Although bats and dolphins live in very different environments, are vastly different in size, and hunt different kinds of prey, both groups have evolved similar sonar systems, known as echolocation, to locate food and navigate the skies and seas. While much research has been conducted over the past 30 years on echolocation in bats and dolphins, this volume is the first to compare what is known about echolocation in each group, to point out what information is missing and to identity future areas of research. "Echolocation in Bats and Dolphins" consists of six sections: mechanisms of echolocation signal production; the anatomy and physiology of signal reception and interpretation; performance and cognition; ecological and evolutionary aspects of echolocation mammals; theoretical and methodological topics; and possible echolocation capability in other mammals, including shrews, seals and baleen whales. Animal behaviourists, ecologists, physiologists and both scientists and engineers who work in the field of bioacoustics should benefit from this book.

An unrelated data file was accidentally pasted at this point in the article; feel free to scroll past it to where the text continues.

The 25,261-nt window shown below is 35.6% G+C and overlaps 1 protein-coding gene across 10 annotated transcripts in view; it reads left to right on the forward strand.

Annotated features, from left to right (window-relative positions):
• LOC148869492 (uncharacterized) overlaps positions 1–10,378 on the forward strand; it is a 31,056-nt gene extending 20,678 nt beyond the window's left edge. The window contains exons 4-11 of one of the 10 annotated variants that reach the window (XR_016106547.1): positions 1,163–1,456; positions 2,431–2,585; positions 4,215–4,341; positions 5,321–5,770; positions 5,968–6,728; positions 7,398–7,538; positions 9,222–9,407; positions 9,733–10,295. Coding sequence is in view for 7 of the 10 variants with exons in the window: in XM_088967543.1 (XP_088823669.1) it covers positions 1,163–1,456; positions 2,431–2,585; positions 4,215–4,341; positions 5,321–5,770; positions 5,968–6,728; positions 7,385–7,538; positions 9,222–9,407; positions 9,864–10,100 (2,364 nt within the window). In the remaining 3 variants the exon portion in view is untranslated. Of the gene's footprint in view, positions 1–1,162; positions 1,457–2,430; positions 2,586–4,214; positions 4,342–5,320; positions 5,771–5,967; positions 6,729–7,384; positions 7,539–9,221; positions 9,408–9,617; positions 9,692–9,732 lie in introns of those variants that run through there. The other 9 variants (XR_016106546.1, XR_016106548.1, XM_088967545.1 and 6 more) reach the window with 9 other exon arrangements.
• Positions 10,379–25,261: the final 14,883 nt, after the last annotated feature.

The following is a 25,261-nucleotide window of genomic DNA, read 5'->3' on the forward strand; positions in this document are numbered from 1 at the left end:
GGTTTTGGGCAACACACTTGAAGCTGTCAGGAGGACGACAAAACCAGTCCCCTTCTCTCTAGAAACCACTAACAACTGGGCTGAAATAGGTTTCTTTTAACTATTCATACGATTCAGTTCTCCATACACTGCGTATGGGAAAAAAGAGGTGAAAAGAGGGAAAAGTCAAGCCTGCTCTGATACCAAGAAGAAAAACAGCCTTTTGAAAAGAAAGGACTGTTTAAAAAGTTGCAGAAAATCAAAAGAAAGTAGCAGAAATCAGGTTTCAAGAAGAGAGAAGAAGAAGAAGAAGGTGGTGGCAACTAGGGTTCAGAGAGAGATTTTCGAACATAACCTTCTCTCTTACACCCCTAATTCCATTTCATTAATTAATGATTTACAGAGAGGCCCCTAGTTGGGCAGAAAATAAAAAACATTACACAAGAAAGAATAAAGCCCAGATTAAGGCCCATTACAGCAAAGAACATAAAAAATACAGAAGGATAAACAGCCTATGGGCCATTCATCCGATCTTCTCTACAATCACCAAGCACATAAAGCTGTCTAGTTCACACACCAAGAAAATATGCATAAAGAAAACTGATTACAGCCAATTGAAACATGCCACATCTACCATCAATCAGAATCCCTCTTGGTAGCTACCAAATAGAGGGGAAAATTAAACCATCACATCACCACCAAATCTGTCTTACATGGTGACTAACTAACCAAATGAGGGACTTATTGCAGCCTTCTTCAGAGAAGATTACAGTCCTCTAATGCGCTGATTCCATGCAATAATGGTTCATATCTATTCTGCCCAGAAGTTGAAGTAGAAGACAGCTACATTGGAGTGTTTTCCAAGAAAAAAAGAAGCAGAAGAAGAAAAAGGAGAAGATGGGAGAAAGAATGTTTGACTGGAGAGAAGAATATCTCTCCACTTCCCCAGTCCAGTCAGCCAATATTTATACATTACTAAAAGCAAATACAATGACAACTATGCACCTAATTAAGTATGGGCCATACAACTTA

Jeanette Thomas is professor of biology at Western Illinois University. She is the coeditor of four books, including Sensory Abilities of Aquatic Mammals and Marine Mammal Sensory Systems. Cynthia Moss is professor of psychology at the University of Maryland. She is the coeditor of Neuroethological Studies on Cognitive and Perceptual Processes. Marianne Vater is professor in and chair of the Department of Physiology and Cell Biology at the University of Potsdam, Germany.
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